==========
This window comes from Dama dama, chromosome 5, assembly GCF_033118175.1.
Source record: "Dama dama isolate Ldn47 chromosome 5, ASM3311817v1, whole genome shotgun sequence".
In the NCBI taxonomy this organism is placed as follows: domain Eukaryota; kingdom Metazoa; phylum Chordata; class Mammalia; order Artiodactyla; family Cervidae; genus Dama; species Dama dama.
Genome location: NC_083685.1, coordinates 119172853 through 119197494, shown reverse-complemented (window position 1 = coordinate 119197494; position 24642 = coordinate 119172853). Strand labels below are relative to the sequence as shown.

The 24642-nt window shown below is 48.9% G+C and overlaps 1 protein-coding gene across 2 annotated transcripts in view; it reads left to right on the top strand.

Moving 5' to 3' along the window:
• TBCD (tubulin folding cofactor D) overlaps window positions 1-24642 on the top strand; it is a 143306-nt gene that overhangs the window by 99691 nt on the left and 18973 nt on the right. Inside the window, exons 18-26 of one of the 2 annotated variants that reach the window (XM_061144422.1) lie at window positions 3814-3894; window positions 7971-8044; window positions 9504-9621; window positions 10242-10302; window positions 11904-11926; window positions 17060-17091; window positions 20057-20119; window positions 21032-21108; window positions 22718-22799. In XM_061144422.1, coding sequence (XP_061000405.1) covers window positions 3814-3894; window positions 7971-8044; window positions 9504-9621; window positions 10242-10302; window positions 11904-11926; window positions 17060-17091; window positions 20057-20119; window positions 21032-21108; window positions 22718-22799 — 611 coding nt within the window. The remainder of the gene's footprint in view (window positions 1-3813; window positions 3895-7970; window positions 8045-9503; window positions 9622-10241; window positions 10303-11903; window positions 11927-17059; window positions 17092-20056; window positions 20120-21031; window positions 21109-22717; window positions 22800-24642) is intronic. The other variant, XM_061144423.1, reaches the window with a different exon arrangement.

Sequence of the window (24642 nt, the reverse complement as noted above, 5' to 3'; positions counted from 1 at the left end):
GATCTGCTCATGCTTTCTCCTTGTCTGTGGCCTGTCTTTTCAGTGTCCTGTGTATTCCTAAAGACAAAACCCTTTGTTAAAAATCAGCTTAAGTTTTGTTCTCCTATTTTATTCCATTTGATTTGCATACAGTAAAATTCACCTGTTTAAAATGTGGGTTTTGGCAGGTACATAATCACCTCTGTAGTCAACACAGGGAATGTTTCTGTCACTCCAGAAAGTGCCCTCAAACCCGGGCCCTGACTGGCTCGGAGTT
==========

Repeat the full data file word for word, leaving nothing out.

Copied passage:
This window comes from Dama dama, chromosome 5, assembly GCF_033118175.1.
Source record: "Dama dama isolate Ldn47 chromosome 5, ASM3311817v1, whole genome shotgun sequence".
In the NCBI taxonomy this organism is placed as follows: domain Eukaryota; kingdom Metazoa; phylum Chordata; class Mammalia; order Artiodactyla; family Cervidae; genus Dama; species Dama dama.
Genome location: NC_083685.1, coordinates 119172853 through 119197494, shown reverse-complemented (window position 1 = coordinate 119197494; position 24642 = coordinate 119172853). Strand labels below are relative to the sequence as shown.

The 24642-nt window shown below is 48.9% G+C and overlaps 1 protein-coding gene across 2 annotated transcripts in view; it reads left to right on the top strand.

Moving 5' to 3' along the window:
• TBCD (tubulin folding cofactor D) overlaps window positions 1-24642 on the top strand; it is a 143306-nt gene that overhangs the window by 99691 nt on the left and 18973 nt on the right. Inside the window, exons 18-26 of one of the 2 annotated variants that reach the window (XM_061144422.1) lie at window positions 3814-3894; window positions 7971-8044; window positions 9504-9621; window positions 10242-10302; window positions 11904-11926; window positions 17060-17091; window positions 20057-20119; window positions 21032-21108; window positions 22718-22799. In XM_061144422.1, coding sequence (XP_061000405.1) covers window positions 3814-3894; window positions 7971-8044; window positions 9504-9621; window positions 10242-10302; window positions 11904-11926; window positions 17060-17091; window positions 20057-20119; window positions 21032-21108; window positions 22718-22799 — 611 coding nt within the window. The remainder of the gene's footprint in view (window positions 1-3813; window positions 3895-7970; window positions 8045-9503; window positions 9622-10241; window positions 10303-11903; window positions 11927-17059; window positions 17092-20056; window positions 20120-21031; window positions 21109-22717; window positions 22800-24642) is intronic. The other variant, XM_061144423.1, reaches the window with a different exon arrangement.

Sequence of the window (24642 nt, the reverse complement as noted above, 5' to 3'; positions counted from 1 at the left end):
GATCTGCTCATGCTTTCTCCTTGTCTGTGGCCTGTCTTTTCAGTGTCCTGTGTATTCCTAAAGACAAAACCCTTTGTTAAAAATCAGCTTAAGTTTTGTTCTCCTATTTTATTCCATTTGATTTGCATACAGTAAAATTCACCTGTTTAAAATGTGGGTTTTGGCAGGTACATAATCACCTCTGTAGTCAACACAGGGAATGTTTCTGTCACTCCAGAAAGTGCCCTCAAACCCGGGCCCTGACTGGCTCGGAGTT